My mother-in-law often referred to her grandchildren as ‘going concerns.’
When my sons were small they were active, curious, social little beings. They were interested in everything. As my mother-in-law would watch one of them busy exploring their surroundings and interacting with people she would often say, “He’s a real going concern isn’t he.” I was never quite sure what she meant by that. Until I married into my husband Dave’s family I had never heard the phrase ‘going concern.’
Over the Christmas holidays I watched my one year old grandson have a fine time exploring every corner of our condo, doing puzzles, singing, interacting with family members, laughing, opening presents, learning new words at a rapid rate, and playing little games like peek a boo. I almost said, “He’s a real going concern isn’t he.”
My mother-in-law thought her lively crew of grandkids were ‘going concerns’ -happy, healthy kids with lots of potential.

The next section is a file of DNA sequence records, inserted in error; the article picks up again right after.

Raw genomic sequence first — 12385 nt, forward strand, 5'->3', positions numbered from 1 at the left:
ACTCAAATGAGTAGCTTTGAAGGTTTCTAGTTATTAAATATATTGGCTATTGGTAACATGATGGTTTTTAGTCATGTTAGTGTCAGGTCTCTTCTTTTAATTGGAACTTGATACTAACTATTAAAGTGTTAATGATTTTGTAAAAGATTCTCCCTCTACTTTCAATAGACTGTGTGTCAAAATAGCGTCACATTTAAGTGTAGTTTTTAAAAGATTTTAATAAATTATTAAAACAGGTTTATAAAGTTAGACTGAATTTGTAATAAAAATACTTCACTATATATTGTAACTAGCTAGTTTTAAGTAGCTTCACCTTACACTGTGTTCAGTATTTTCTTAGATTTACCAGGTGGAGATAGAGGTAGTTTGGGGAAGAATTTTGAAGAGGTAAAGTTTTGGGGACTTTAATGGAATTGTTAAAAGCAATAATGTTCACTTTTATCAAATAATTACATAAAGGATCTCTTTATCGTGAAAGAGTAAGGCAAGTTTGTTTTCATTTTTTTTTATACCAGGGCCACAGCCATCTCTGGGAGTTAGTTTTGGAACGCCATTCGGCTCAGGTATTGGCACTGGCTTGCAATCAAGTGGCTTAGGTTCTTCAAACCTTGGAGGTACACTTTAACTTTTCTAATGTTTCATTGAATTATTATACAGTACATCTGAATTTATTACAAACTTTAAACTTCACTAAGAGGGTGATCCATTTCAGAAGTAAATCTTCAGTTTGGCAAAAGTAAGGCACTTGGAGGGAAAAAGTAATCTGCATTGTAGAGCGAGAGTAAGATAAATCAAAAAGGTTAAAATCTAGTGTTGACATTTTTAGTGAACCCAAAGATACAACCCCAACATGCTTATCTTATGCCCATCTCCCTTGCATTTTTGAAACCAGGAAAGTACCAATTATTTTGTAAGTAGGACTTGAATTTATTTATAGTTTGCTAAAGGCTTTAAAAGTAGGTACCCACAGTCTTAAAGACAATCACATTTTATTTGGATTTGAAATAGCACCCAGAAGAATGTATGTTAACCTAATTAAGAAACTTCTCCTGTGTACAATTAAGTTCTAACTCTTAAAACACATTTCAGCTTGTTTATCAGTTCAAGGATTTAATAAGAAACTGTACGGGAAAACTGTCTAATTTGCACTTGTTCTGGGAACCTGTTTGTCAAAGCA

It made me decide that finally after all these years I was going to find out if ‘going concern’ was a recognized phrase and see if I could figure out what it meant. I learned it is actually a term used in the business world to refer to a company that is doing well. It is healthy financially, can honor its commitments, and has good future prospects.
But I also discovered the phrase in a 1949 BBC broadcast script in which a psychologist refers to children who are happy and bright and developing well as a ‘going concern.’ He tries to reassure parents they shouldn’t get overly anxious about doing everything ‘exactly right’. Most children are a ‘going concern’ and will develop in a healthy way if they are loved and their basic needs are met by caring parents.
Oma’s ‘going concerns’ pose for a photo with her and Opa on their 50th wedding anniversary
The 1949 date of the BBC broadcast made me realize that ‘a going concern’ was a term people of my mother-in-law’s generation would have used and also helped me understand she was actually paying my husband and me a compliment when she said our children were ‘going concerns.’ She thought our sons were happy, healthy, bright and developing well and we were doing our best to parent them.
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Filed under Family, Health